An Interview with Chris Waterson

General Manager, Waterson Terminal Services


Waterson Terminal Services (WTS) is the facilities manager for ProvPort, the former municipal port in the Port of Providence.  ProvPort was formed in 1994 when the City of Providence, which owned the real estate that would become ProvPort, sold it to a private interest.  ProvPort is a 501(c)(3) non-profit and the ultimate beneficiary is the City of Providence.  In 2007, ProvPort hired WTS to manage the facility.  ProvPort is a board of directors and a general council, while the rest of the staff are all WTS employees.  We’re in charge of all day-to-day operations, all business development; basically running the facility.

We were the port for the pre-assembly and staging activities for the Alstom turbines during the Block Island Wind Farm project.  We were expecting a pretty short timeframe for that.  We were going to start in the late spring, and we would get everything together.  Then it was going to be installed in the summer and everything would get wrap up very quickly.  What happened was that GE acquired Alstom early in the project and expanded their scope to where GE ended up doing much more in-depth pre-assembly activities right here in ProvPort.  We brought in the tower components and ended up having almost a full year of the project here.  That required a lot more job creation because of the work GE did here in advance of the installation scope for the project. 

So, during that time, WTS got a lot of experience under our belt for the types of activities that needed to take place to support an offshore wind farm, including working with the different labor jurisdictions.  Our experience here is with the longshoremen for vessel loading but ended up working with a lot of the building trades: ironworkers, carpenters, painters, electricians, etc.  Almost every single building trade had a role to play in this project and we worked early on with building trades and other contractors involved early in the process to all be on the same page.  That was one of the initial hurdles that ended up working out very smoothly in the project. 

Then moving to the installation side, we used our understanding of how to safely lift and handle these components, to get them secured and sea fastened, to work with the feeder vessels that ran out to the install vessels.  We had to work with our labor force regarding when their shifts would start and stop, which was really being dictated by the vessel schedule because that was the critical path to installation.  There were certainly a lot of lessons learned, a lot of precedents set that have laid the foundations for how we think about building larger offshore wind projects now and into the future.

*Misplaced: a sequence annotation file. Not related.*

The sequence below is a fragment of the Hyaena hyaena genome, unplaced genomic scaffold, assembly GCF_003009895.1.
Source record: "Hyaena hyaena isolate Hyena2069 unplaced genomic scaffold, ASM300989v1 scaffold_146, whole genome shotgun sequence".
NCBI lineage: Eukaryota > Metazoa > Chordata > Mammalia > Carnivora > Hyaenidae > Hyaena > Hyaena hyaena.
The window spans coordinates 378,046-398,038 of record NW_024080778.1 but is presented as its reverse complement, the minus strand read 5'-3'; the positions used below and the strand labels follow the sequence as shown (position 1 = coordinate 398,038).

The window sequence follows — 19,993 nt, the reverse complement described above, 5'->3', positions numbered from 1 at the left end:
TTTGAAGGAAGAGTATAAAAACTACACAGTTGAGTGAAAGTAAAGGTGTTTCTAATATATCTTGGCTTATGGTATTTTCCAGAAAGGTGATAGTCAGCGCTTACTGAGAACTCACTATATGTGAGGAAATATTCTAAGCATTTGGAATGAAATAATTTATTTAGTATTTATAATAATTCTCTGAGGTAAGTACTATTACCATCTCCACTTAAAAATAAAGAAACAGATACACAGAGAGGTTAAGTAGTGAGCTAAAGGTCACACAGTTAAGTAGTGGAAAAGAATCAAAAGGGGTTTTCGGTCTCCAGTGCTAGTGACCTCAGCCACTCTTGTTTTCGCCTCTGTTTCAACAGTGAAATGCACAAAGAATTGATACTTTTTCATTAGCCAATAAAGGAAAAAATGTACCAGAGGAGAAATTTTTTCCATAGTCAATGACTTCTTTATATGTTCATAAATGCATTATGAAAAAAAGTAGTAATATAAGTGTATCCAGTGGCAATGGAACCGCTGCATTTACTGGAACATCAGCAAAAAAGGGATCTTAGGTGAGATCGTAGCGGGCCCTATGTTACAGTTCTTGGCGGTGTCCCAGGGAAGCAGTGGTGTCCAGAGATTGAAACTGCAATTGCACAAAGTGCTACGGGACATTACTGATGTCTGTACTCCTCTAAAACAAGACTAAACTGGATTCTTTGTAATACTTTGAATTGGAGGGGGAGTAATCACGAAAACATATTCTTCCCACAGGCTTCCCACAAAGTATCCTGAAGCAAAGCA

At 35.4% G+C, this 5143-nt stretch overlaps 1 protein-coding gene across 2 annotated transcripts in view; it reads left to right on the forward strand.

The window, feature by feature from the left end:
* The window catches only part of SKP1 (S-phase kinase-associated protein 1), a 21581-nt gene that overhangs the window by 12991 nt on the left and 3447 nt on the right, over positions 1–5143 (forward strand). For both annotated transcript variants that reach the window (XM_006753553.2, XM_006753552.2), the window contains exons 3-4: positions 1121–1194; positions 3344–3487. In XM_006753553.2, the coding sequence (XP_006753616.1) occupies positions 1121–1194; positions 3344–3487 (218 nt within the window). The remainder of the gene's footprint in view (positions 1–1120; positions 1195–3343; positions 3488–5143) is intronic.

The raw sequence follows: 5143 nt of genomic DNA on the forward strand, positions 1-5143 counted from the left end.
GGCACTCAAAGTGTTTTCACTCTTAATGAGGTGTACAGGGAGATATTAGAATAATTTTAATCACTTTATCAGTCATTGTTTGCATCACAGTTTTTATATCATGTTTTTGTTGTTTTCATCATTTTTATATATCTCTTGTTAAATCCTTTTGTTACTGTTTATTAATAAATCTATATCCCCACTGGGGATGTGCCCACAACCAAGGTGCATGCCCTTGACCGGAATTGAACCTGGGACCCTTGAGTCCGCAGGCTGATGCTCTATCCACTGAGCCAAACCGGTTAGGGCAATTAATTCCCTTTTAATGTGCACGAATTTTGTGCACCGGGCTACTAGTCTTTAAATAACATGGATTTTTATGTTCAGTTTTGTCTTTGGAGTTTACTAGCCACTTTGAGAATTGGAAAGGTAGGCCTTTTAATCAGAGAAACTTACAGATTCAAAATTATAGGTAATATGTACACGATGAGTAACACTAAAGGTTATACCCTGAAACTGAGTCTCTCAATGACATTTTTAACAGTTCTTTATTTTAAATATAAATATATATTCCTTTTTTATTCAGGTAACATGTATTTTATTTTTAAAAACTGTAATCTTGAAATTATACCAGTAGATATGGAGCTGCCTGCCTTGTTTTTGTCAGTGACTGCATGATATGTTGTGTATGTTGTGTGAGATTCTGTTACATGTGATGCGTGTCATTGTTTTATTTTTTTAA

Offshore Wind Component Load Out at ProvPort

ProvPort, managed by Waterson Terminal Services, was the staging and pre-assembly port for America's first offshore wind farm, developed by Deepwater Wind. The lift boats Paul and Caitlin were loaded with components at the port and transported to the final assembly point, 3 miles off the coast of Block Island, RI.

For me it was extremely exciting.  When I got into the port business coming out of college, I never thought I’d be at the leading edge of an emerging industry like offshore wind.  I didn’t think I’d have a role to play in something this big.  WTS had some experience to draw on, however.  We handled a lot of large, heavy equipment in the past.  We handled onshore turbines, although those are smaller than the offshore ones for Block Island.  We handled things like tunnel boring machines, gas turbines and natural gas power plant components; so, there was a pretty good understanding here of how to handle big heavy equipment and we were able to apply it to the needs of the offshore wind industry.  I started here in 2007.  I have a folder for offshore wind going back to 2008.  We were thinking of it in some way, shape or form as it related to Cape Wind and some of the early opportunities there, so it was a long time coming and it was great to see it come to fruition. 

Since the Block Island Wind Farm, our biggest focus in offshore wind has been to acquire more property.  Obviously, the components keep getting bigger and bigger and require more space.  We also have existing customers in other lines of business that we have to continue to serve in addition to offshore wind.  We acquired a 10-acre piece of property that the Providence Redevelopment Agency owned and now we’re looking at additional property through a state bond fund that is available to us.  So our focus has been on expanding our footprint as much as possible to make as many opportunities available to us as possible. 

With many other ports in the region, improvements are related to bearing capacity.  The good thing about ProvPort is that, because of the historic operations of the port, with the movement of a lot of dry bulk materials and heavy loads, it developed what the engineers call “opportunistic bearing capacity.”  This means that areas compacted and got stronger just by the nature of the heavy load operations taking place on top of the property.  So, we are in a pretty good position regarding bearing capacity, which is one of the reasons why it worked for Block Island and will continue to work for some of the other offshore wind operations we’re exploring.

WTS manages ProvPort and Providence is our headquarters, but we’re also a stevedoring company and we’re also in other ports.  We run stevedoring operations in Davisville, we have a license in the port of New Bedford, Massachusetts, at the marine commerce terminal that is being purpose built for offshore wind and we’re also working on other potential port developments in the region to expand where we can offer service in addition to ProvPort. 

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